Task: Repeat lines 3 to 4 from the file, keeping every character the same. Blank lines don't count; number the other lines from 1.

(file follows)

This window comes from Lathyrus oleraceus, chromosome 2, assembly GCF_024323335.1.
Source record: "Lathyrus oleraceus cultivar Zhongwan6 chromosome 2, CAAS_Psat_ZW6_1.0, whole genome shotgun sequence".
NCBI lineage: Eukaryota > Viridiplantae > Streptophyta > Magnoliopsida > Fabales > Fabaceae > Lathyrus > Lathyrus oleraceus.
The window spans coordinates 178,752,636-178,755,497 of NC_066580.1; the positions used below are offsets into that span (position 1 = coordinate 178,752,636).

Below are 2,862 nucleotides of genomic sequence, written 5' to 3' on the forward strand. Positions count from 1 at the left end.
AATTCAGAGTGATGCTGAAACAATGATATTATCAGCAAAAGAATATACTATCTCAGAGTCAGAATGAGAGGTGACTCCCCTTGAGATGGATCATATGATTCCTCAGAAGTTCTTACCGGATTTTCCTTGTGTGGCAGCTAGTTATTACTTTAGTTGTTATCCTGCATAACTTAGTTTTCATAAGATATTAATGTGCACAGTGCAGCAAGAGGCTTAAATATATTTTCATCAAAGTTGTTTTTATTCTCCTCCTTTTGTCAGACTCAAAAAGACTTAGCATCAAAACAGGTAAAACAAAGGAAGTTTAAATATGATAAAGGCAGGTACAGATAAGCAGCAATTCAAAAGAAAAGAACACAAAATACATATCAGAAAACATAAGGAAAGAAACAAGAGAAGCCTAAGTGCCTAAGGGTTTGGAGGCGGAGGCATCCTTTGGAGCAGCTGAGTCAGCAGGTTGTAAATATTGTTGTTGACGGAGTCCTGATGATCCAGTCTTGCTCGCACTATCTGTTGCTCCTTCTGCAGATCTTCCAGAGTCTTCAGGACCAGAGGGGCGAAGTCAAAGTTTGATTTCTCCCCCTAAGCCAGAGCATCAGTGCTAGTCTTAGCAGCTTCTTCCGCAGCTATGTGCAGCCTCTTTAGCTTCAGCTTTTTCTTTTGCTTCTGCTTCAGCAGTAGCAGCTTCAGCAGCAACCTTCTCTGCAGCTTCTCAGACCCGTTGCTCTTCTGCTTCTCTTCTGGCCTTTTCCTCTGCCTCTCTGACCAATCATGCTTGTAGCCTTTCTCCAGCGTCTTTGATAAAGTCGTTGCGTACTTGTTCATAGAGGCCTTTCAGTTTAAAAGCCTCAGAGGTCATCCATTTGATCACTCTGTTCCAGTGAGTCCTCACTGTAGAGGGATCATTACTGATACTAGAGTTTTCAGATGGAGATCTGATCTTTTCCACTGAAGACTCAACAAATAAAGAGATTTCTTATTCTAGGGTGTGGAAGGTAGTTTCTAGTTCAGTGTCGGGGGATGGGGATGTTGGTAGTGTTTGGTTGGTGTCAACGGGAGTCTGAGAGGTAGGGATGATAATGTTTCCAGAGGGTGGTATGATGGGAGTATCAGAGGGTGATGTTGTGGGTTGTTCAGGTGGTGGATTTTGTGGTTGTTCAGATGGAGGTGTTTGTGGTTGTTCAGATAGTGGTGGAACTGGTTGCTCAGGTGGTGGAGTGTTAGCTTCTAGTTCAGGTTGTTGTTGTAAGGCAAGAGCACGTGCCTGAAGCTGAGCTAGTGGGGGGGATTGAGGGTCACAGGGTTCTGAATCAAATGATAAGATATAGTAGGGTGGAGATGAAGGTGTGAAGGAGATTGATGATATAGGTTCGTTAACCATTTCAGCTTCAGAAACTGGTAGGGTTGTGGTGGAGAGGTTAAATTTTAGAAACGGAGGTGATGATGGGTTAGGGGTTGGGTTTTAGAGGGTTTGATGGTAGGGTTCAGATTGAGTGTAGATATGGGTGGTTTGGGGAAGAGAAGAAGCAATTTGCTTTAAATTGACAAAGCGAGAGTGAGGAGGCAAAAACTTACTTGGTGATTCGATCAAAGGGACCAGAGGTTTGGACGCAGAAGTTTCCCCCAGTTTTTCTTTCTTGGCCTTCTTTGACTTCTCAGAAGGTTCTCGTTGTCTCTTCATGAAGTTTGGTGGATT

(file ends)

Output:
NCBI lineage: Eukaryota > Viridiplantae > Streptophyta > Magnoliopsida > Fabales > Fabaceae > Lathyrus > Lathyrus oleraceus.
The window spans coordinates 178,752,636-178,755,497 of NC_066580.1; the positions used below are offsets into that span (position 1 = coordinate 178,752,636).